One thing I find interesting about the words we use for oral sex is that both of our current terms (blowjob and eat out) are very metaphorical in nature and very imprecise, whereas the latin is very literal and direct.  Compare the term “blow job” (who wants someone just to blow on their penis?) with fellatio, which is literally to suck (which is what one is actually desiring).  Or the term “eating out” (which is so purposefully ambiguous to be nonsensical) with cunnilingus, which is literally to lick the vulva (which is what one actually desires – or at least to lick the clit, but that the clit was distinct from the vulva may not have been entirely understood at the time).

I think these two Latin words are much better than the current words we employ and I try to use them in my writing, instead of the more confused words that are currently in vogue.  Although, I’m not suggesting that you start using Latin in bed, but consider asking for an action directly (suck my penis) as opposed to asking for something that you don’t actually want (blow on my penis).

I’m still taking suggestions for next week’s edition of Sexual Etymology, on the list still are:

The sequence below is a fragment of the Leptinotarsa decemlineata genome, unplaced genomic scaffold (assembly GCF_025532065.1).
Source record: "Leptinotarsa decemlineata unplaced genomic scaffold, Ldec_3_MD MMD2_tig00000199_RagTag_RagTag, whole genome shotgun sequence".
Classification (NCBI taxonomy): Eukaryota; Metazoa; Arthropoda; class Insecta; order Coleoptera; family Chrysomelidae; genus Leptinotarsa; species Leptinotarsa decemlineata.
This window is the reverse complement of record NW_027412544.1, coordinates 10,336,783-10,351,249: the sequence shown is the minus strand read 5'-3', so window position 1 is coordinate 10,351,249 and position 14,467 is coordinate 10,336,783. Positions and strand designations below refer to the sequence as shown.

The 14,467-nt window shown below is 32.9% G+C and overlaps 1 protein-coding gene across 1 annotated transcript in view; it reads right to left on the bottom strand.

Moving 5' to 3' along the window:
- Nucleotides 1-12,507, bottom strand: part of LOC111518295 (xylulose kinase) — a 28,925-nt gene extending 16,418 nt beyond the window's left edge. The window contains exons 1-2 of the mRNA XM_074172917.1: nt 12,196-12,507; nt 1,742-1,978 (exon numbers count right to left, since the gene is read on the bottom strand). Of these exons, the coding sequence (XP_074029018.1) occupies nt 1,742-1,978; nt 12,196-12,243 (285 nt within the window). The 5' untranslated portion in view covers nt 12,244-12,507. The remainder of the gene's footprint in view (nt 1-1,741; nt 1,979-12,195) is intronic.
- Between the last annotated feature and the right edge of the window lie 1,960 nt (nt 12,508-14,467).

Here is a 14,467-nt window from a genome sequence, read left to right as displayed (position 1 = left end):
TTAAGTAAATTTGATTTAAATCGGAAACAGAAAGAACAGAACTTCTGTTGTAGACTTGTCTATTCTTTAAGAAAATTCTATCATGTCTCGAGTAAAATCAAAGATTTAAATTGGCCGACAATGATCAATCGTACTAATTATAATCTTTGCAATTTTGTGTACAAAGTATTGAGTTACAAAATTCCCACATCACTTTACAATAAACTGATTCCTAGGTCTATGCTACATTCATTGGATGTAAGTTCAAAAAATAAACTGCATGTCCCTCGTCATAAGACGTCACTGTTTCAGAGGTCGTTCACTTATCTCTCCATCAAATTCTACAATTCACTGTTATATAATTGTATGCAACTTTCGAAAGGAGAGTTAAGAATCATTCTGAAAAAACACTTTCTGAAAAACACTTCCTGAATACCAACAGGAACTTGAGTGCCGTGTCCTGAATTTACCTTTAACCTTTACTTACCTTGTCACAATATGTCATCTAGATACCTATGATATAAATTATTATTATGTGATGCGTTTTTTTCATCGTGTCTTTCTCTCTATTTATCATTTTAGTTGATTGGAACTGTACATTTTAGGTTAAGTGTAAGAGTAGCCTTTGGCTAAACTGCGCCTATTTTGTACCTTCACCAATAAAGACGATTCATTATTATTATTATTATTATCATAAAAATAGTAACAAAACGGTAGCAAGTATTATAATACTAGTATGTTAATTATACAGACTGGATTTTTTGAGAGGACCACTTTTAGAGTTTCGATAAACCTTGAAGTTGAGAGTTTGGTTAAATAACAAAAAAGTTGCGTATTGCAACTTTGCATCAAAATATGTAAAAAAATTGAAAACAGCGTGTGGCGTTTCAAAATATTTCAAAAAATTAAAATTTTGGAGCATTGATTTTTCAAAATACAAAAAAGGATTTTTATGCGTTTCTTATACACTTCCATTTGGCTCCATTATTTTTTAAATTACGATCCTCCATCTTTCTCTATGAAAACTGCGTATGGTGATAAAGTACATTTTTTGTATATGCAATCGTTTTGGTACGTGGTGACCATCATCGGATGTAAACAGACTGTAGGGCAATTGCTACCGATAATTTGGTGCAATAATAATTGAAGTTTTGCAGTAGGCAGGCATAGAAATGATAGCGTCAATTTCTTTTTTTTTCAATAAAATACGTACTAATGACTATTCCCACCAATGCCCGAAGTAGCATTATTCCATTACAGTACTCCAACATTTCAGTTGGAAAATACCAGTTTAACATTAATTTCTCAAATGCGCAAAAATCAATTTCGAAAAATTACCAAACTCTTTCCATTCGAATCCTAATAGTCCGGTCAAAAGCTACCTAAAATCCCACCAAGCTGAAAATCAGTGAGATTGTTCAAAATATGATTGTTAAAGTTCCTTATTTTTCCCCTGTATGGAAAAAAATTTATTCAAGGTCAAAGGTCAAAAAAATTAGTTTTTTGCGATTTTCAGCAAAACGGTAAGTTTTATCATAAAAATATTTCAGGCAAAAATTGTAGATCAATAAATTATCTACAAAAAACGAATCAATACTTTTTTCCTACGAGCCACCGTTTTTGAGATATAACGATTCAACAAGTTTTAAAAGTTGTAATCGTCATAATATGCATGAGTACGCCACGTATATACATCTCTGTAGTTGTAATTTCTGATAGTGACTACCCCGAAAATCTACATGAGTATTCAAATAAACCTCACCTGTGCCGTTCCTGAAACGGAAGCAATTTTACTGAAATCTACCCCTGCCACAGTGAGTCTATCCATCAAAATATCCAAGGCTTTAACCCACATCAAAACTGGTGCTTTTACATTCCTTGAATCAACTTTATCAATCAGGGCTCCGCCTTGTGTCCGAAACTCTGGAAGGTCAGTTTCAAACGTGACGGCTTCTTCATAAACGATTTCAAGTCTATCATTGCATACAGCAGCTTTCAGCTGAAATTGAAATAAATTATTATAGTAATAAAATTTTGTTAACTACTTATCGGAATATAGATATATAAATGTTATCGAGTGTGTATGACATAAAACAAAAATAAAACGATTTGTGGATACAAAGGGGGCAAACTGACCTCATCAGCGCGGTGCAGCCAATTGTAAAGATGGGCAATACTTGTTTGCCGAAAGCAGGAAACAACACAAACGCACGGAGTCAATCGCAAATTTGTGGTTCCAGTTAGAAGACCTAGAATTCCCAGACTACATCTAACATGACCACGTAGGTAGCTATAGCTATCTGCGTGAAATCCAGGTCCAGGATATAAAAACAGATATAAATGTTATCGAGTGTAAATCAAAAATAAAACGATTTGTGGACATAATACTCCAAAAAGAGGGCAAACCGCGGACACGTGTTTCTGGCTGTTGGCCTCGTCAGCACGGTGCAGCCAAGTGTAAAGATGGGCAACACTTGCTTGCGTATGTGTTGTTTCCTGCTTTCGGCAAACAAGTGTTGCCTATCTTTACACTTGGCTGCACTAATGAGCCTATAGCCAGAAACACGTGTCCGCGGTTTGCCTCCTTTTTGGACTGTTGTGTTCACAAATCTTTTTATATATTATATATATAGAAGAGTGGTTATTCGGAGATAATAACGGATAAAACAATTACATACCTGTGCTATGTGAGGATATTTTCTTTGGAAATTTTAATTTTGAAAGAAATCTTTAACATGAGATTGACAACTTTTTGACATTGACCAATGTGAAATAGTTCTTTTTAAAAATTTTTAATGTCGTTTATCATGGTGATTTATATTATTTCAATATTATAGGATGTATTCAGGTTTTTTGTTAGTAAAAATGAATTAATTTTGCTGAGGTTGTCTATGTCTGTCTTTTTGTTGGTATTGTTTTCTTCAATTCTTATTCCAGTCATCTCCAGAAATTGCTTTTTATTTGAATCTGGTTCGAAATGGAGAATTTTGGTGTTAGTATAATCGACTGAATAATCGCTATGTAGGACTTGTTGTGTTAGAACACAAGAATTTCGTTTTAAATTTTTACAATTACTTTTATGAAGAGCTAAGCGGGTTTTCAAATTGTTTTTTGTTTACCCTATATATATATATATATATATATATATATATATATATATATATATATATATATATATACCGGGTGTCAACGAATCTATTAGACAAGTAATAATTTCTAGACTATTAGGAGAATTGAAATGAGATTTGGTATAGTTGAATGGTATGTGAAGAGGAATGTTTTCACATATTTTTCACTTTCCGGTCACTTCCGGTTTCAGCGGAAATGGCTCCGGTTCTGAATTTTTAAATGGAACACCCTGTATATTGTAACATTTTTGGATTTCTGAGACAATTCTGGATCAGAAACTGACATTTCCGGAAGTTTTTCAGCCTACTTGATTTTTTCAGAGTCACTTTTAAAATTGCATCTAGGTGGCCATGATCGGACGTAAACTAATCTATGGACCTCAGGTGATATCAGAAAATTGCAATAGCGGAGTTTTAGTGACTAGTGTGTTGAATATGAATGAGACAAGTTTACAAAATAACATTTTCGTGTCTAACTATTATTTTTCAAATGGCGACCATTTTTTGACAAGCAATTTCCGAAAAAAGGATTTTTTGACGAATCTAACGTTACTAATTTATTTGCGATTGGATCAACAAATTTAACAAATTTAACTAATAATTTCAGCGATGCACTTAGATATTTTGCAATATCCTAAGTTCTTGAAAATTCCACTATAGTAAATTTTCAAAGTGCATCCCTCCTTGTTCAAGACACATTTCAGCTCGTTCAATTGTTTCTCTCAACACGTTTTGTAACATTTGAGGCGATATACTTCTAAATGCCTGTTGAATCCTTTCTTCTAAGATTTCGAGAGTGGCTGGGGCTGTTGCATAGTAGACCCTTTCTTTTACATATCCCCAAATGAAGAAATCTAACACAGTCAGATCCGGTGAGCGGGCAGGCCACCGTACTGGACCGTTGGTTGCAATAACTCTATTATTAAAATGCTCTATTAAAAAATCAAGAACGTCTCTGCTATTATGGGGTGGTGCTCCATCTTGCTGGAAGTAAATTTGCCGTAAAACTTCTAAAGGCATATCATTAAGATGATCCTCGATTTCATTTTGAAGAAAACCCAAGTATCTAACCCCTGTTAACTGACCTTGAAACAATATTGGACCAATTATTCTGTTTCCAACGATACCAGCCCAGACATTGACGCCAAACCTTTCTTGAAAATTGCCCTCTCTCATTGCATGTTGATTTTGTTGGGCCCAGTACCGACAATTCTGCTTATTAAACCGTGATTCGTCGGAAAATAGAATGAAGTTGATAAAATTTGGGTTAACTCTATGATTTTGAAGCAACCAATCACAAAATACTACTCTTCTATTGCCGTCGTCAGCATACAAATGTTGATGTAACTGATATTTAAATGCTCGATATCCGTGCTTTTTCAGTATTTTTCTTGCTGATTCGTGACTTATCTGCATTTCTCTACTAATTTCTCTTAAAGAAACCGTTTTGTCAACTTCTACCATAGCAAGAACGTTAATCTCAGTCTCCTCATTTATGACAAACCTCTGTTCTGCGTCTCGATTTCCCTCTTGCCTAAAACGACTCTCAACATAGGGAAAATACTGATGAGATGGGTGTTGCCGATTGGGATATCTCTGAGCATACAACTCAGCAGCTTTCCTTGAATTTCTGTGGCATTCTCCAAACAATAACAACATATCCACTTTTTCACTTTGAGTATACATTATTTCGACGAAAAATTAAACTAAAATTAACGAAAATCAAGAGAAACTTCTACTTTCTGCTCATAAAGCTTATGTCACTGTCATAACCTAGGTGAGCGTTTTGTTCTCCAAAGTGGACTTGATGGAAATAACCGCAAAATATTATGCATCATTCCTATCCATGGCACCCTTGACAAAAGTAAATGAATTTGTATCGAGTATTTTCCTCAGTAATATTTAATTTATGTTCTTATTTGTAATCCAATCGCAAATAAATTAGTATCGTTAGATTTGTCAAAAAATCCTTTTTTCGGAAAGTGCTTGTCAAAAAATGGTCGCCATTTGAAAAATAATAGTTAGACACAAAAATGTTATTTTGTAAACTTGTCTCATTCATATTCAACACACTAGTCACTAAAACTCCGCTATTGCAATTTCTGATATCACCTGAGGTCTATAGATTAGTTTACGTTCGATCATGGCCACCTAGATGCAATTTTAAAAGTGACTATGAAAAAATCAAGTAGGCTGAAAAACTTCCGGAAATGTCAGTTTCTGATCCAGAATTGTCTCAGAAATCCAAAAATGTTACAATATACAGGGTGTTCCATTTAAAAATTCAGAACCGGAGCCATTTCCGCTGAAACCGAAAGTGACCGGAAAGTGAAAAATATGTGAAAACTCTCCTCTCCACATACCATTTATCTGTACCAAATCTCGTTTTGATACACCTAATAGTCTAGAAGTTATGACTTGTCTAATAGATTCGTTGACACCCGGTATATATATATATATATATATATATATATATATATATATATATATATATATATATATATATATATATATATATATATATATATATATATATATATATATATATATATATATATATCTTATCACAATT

Sexual Etymology: Penis and Vagina

by Jason Stotts

In this week’s edition of Sexual Etymology, we’re going to look at the origins of the words “penis” and “vagina.” I think you might be somewhat surprised at what we find.

Vagina: (n.) passage from the uterus to the vulva.  1682, New Latin, from Latin vagina (sheath, scabbard) perhaps cognate with Lithuanian vozti (cover with something hollow), and Latvian vast (put a cover on), from Indo-European *wag- (sheath).

So, the origins of our word “vagina” is from “sheath.”  Given the origins of vagina, you might expect that the origins of the word “penis” would be “sword.”  Well, let’s see.

Penis: (n) 1676, borrowed perhaps through French penis (penis), or directly from Latin penis (penis), earlier *pesnis (tail).  The Latin word is cognate with Greek peos and Sanskrit pasas (penis).

So, the origins of our word penis is from later Latin, where it had the same meaning, but it grew out of the idea of “tail.”  So, if you were expecting the poetic metaphor of “sword and sheath,” then you are probably a little disappointed.

It is interesting how the idea of a tail could come to mean penis (as we know it), since there are certainly animals with both a tail and a penis.  Vagina is also interesting because a sheath is something you store a sword in when you’re not using it in order to keep it (and you) safe.  This is at least a little dissimilar from a vagina.

At least with this set of words, there is no negativity associated with the words.  Whether this is because the words have been considered “clinical” and therefore they don’t take on the connotative baggage that mutates them or perhaps it is because they predate the christian hatred of the body and sexuality, it’s hard to say.  Nevertheless, we should certainly continue to utilize these words.

Suggestions are still welcome, on the docket are:
– hymen
– fellatio
– orgasm
– coitus
– fetish
– paraphilia
– homosexuality
– heterosexuality
– sodomy
– erotic
– procreation